Maybe you went a little crazy on the dry rub for the turkey—there's a reason why pumpkin spice is associated with drinks—or the crimping is out of the control on that pecan pie. Should your Thanksgiving unfold like so this year, you have nothing to worry about.
As long as you have a sack of firm, lumpy potatoes, your pilgrim feast is saved.
Smashed into buttery chunks (see the recipe), slivered and blanketed with velvety Gruyère (see the recipe) or pan-fried Spanish style in parsley- and garlic-scented olive oil (see the recipe), the creamy-fleshed tubers are endlessly adaptable to whatever time constraints you're working in come T-day and, more importantly, foolproof with our three recipes.
"Potatoes tell the story of both sustenance and luxury," Michael Anthony, the chef at NYC's Untitled and Gramercy Tavern and author of the new V is for Vegetables ($40), says. "They are interesting, because the plants are so varied in textures, sizes, colors, and they take on other flavors so well. The starch and sugar makeup of the plant makes them irresistible when they are brown."
A waxier member of the nightshade family and available year-round, potatoes are mostly water, about 80 percent, and the rest starch, which lends it that fleecy texture and a caramelized, almost-sugary-sweet crust when crushed in a pan or thrown into the oven. And despite the years of grunge work holding down the potato fort early in their careers, chefs still love the simple spud.
"One of the worst cuts of my young career was trying to speed through potato peeling—you can still see the scar," Jamie Bissonnette, the chef and owner of Toro in Boston and New York City, shares. "But I've always been a meat-and-potato guy. The thought of a baked potato, cutting it open and smashing it, is the same affinity I have for an egg—unassuming on the outside and yet so satisfying on the inside."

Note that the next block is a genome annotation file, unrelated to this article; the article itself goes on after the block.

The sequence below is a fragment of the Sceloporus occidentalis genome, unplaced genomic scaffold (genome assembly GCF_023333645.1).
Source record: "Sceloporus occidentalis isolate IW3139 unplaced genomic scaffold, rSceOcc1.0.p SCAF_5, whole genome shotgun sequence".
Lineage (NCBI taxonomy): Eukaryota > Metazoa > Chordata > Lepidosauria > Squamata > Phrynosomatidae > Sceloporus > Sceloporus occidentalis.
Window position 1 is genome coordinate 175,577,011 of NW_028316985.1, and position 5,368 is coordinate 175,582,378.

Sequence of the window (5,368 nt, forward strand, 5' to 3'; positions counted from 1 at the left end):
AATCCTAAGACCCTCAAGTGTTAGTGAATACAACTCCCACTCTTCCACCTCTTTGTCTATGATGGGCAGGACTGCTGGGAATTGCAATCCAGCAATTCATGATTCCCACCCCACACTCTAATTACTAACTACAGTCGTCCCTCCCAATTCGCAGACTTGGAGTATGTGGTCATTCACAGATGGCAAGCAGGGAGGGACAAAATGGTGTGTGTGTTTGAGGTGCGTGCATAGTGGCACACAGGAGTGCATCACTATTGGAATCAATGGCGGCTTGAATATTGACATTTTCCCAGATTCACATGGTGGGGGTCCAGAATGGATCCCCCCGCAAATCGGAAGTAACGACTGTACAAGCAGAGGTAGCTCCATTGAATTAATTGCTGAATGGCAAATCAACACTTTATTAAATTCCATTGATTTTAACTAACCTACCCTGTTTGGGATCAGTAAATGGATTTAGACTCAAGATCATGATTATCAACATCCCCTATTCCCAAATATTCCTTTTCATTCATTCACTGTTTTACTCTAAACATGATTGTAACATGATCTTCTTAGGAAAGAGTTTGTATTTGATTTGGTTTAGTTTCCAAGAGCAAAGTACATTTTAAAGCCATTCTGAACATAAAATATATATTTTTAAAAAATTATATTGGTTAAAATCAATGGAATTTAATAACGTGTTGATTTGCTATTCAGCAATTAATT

They're the ultimate blank canvas—and an exceedingly cheap canvas should any further experiments go awry—and run the textural spectrum, from smooth and smashed to create a little edible bowl for gravy or crisped and almost crunchy after a quick sizzle in the pan.
Now as much as we love the old-school supermarket varieties of flaky Yukon Golds and sturdy russets—"They fry up really well and make for awesome patatas bravas and french fries," Bissonnette says—there are a whopping 5,000 types of taters out there, and a few specimen have caught our eye.
RELATED Gussy Your Russet »
"The La Ratte, one of the greats for all preparations, mostly amazing for purées," Anthony says. "German Butterballs are great to cook whole, and they come in small round sizes, and Ruby Crescents are fantastic for sautéing in a pan."
"I love heirloom potatoes like Bintje and Lehigh," Bissonnette adds. "For those, I just serve simply boiled with good butter, sea salt and fresh herbs."
However, if you've got no time to frolic through the farmers' market, there's nothing wrong with the tried-and-true workhorses, which can have quick mashed potatoes on the table in 30 minutes flat or luscious gratin with a little more love and time with just an hour longer in the oven.
"I admire Bernard Loiseau for his famous fork-crushed potatoes," Anthony says. "What impressed me most is the intensity and attention he gave to the humble ingredient. Just the right amount of olive oil, lemon and parsley turned it into something magical."
And that's why we're seriously crushing on spuds, smashed, gratin'd and pan-fried.
Please check your inbox to verify your email address.